The Bisti Business by Don Travis Blog Tour!


OS:  Welcome to Don Travis author of  The Bisti Business.  Thanks so much for stopping by and telling us about your new book!


Murder Victim Discovered Among the Bisti Wilderness Hoodoos and Gargoyles

That’s true—at least in Don Travis’s THE BISTI BUSINESS

The Bisti/De Na Zin Wilderness in northwest New Mexico reminds visitors of moonscapes. It is immediately eerie and vaguely threatening. For one young gay man, it proves to be very threatening… fatally so. Did he die because he was a homosexual, or does it go deeper than that? BJ Vinson, the gay PI protagonist in this series of mysteries, believes both are true. The handsome young man died because of his lifestyle, but there was likely a deeper, broader reason for his murder. The book is due for release by DSP Publications on March 21.

Born and raised an Okie, I ended up in New Mexico after a meandering tour through Texas (for an education) and Germany (to serve my time in the US Army). Making a living and raising a family occupied the next few years, but eventually I got around to writing. DSP released my first published book, THE ZOZOBRA INCIDENT, on November 15 of last year. The third in the BJ Vinson Series will be THE CITY OF ROCKS, scheduled for publication on July 17, 2017. The first draft of the fourth, THE LOVELY PINES, is finished and waiting for editing. Other than writing, my life is pretty insular. I attend monthly meetings of SouthWest Writer, to which I belong, and giving free weekly writing classes at an Albuquerque multigenerational center. All of my books take place in my adopted home of New Mexico so I can show the love and admiration I feel for the state.

For a brief look at the book, I chose a scene in Chapter 3. BJ has been tasked by a homophobic Napa Valley winery owner to locate his younger son who disappeared while driving through New Mexico in a bright orange Porsche Boxter. He is accompanied by his male lover—another UCLA grad student. BJ traces the young men to a bear club located near the Continental Divide west of Albuquerque. Read on.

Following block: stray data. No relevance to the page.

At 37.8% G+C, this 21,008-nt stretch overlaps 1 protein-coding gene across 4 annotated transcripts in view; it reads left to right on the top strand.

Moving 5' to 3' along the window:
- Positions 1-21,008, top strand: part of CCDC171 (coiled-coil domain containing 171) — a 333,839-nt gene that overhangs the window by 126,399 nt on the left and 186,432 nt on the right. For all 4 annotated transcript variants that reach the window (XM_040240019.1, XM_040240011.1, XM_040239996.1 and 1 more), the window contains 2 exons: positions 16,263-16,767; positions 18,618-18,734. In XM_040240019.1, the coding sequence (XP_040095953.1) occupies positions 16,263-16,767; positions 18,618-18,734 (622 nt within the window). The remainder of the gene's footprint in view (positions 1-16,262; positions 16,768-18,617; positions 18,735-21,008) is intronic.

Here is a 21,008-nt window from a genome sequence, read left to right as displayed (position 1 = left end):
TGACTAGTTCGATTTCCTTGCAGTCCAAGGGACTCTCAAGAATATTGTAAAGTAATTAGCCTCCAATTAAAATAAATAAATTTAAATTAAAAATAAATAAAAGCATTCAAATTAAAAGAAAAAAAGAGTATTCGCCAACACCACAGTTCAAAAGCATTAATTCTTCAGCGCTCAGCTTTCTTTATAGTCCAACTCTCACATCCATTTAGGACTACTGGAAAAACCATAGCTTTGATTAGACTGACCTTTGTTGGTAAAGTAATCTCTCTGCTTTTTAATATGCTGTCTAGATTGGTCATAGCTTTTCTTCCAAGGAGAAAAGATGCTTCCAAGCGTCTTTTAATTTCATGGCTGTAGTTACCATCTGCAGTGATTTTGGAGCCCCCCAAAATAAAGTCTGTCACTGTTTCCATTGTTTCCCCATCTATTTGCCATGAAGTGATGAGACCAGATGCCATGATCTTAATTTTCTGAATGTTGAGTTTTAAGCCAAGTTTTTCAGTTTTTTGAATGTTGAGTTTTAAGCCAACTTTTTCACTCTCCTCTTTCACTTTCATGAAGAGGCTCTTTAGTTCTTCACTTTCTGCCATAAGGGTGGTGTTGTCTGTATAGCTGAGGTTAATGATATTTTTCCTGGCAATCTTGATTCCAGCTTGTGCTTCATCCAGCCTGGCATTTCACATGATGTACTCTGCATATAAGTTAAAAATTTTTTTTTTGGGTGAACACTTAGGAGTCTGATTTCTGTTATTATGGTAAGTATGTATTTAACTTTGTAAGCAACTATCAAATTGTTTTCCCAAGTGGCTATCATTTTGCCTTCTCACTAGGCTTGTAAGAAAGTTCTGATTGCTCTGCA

What’s a little murder between relatives?

When a phone call from a Napa Valley wine mogul sends B.J. Vinson all over northern New Mexico in pursuit of an orange Porsche Boxster in the possession of his client’s son, Lando A;fano, and Lando’s gay lover, Dana Norville, the hunt for a classic car suddenly becomes a frantic race against time to find two missing young men being shadowed by a mysterious stranger. After B.J. watches the car plunge over the rim of the Rio Grande Gorge and fall 650 feet into the river below, he must follow a trail as twisted as the empty wreckage to a Navajo Reservation where some of Lando’s personal belongings show up without explanation. The discovery of a body in the Bisti Badlands, the De-Na-Zin Wilderness area at the base of an eerie hoodoo is written off by the County Sheriff’s Office and the FBI as a drug buy gone wrong. But B.J. isn’t so sure. To him, it looks as if the problem had its genesis in Napa Valley. Then Lando’s older brother shows up to help, and B.J. realizes that while blood may be thicker than water, more will be spilled if he doesn’t find Lando before a clever and desperate murderer severs the Alfano family’s ties for good.